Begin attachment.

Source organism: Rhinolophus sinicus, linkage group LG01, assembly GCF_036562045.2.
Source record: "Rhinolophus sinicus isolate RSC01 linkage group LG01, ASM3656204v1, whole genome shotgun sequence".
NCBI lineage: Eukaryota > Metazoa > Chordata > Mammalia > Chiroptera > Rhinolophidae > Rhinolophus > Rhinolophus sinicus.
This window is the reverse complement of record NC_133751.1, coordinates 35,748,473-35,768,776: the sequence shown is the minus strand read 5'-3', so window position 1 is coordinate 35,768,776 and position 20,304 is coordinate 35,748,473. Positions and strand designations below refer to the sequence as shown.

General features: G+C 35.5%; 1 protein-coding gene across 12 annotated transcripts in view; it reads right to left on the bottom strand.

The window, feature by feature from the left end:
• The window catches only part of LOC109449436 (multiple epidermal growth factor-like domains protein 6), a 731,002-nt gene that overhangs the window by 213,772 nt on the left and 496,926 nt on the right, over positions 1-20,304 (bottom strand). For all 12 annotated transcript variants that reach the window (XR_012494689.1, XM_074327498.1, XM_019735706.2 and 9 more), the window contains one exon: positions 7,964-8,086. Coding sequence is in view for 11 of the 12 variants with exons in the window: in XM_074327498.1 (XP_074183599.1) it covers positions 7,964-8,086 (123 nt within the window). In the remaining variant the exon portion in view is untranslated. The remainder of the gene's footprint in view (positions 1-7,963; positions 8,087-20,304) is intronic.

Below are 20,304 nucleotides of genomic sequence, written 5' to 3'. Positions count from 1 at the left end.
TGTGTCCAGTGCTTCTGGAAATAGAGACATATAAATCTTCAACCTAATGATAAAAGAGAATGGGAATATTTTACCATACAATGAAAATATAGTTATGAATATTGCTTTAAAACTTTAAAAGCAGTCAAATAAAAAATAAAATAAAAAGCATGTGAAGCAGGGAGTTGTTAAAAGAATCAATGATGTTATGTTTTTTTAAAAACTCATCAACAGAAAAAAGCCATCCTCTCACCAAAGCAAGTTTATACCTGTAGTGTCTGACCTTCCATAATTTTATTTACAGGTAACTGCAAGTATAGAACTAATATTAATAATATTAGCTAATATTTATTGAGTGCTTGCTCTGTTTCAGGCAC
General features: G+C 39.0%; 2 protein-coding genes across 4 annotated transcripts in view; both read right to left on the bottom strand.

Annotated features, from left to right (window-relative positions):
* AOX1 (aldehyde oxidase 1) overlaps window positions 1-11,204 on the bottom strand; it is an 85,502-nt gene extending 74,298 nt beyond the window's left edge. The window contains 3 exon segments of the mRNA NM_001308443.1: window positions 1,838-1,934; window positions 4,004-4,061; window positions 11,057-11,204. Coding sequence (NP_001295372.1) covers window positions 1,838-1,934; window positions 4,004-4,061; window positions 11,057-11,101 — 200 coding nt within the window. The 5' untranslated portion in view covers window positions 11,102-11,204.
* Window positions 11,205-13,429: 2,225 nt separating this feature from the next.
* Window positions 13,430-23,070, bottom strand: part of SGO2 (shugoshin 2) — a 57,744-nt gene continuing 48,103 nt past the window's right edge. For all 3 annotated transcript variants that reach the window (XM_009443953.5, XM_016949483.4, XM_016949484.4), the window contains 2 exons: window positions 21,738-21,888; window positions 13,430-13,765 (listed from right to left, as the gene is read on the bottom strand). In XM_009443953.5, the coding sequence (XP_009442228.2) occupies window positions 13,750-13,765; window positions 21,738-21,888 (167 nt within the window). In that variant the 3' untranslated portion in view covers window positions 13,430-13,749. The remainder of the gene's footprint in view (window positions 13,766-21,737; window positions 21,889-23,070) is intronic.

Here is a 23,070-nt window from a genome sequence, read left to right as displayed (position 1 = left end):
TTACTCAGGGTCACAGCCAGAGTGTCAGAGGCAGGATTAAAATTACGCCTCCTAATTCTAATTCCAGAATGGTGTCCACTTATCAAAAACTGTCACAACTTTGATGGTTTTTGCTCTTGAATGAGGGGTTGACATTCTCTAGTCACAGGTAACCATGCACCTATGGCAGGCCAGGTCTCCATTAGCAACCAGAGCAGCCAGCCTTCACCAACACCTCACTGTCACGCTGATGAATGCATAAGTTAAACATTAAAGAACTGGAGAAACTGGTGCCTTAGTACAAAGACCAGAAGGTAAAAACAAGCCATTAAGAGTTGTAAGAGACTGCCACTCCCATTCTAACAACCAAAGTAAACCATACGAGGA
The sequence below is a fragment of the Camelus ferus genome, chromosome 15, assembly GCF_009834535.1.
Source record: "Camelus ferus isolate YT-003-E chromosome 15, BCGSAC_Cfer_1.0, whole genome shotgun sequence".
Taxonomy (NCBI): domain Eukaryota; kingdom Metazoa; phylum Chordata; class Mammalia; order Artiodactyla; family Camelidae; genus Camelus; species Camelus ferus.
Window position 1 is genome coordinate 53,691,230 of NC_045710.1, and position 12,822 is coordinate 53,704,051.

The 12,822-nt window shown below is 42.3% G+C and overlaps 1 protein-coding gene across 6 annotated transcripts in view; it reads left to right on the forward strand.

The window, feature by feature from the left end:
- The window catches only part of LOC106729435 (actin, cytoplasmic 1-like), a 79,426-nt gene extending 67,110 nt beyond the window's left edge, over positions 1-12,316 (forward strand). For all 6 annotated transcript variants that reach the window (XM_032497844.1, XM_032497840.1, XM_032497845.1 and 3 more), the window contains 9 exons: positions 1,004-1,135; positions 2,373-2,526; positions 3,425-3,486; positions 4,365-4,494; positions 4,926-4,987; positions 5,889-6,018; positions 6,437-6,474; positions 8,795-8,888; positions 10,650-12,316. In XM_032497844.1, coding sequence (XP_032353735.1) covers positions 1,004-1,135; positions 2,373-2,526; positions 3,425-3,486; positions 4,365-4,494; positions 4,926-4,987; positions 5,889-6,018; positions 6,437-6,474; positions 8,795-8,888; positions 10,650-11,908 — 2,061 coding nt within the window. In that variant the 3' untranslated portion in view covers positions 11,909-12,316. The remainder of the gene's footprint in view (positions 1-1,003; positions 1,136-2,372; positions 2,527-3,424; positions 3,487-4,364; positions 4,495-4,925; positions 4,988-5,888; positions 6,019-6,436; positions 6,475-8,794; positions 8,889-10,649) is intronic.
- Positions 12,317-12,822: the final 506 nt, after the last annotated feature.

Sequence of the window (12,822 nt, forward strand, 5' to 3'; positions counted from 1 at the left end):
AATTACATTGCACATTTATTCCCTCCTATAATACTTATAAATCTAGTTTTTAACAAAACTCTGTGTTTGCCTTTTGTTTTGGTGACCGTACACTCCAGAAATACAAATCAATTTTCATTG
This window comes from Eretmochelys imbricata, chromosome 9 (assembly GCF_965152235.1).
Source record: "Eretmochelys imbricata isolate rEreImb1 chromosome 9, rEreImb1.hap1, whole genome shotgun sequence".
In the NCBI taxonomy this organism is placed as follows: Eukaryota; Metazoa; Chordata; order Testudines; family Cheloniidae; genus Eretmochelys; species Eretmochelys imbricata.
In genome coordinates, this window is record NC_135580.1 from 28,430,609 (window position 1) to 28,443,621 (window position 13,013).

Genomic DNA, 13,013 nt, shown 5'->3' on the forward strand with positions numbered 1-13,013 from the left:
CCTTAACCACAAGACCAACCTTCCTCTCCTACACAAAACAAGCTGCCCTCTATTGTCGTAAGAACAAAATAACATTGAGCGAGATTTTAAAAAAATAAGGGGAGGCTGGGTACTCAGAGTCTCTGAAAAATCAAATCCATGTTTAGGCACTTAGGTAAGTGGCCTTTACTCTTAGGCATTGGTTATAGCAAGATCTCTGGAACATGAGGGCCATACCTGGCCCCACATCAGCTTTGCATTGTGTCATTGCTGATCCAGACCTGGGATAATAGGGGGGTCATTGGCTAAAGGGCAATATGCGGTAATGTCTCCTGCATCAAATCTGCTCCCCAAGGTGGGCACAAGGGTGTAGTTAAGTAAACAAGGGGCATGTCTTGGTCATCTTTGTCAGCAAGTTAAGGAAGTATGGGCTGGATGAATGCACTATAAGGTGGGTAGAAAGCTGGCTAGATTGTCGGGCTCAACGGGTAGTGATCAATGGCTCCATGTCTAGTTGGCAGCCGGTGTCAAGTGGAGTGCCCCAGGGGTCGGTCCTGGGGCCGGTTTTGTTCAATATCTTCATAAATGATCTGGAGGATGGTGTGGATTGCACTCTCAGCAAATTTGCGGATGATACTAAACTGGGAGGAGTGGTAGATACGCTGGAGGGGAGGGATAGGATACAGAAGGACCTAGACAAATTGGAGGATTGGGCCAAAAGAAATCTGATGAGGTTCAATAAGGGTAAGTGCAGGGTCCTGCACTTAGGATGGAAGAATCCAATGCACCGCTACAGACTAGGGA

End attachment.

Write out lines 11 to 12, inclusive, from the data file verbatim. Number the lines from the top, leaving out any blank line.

Annotated features, from left to right (window-relative positions):
* AOX1 (aldehyde oxidase 1) overlaps window positions 1-11,204 on the bottom strand; it is an 85,502-nt gene extending 74,298 nt beyond the window's left edge. The window contains 3 exon segments of the mRNA NM_001308443.1: window positions 1,838-1,934; window positions 4,004-4,061; window positions 11,057-11,204. Coding sequence (NP_001295372.1) covers window positions 1,838-1,934; window positions 4,004-4,061; window positions 11,057-11,101 — 200 coding nt within the window. The 5' untranslated portion in view covers window positions 11,102-11,204.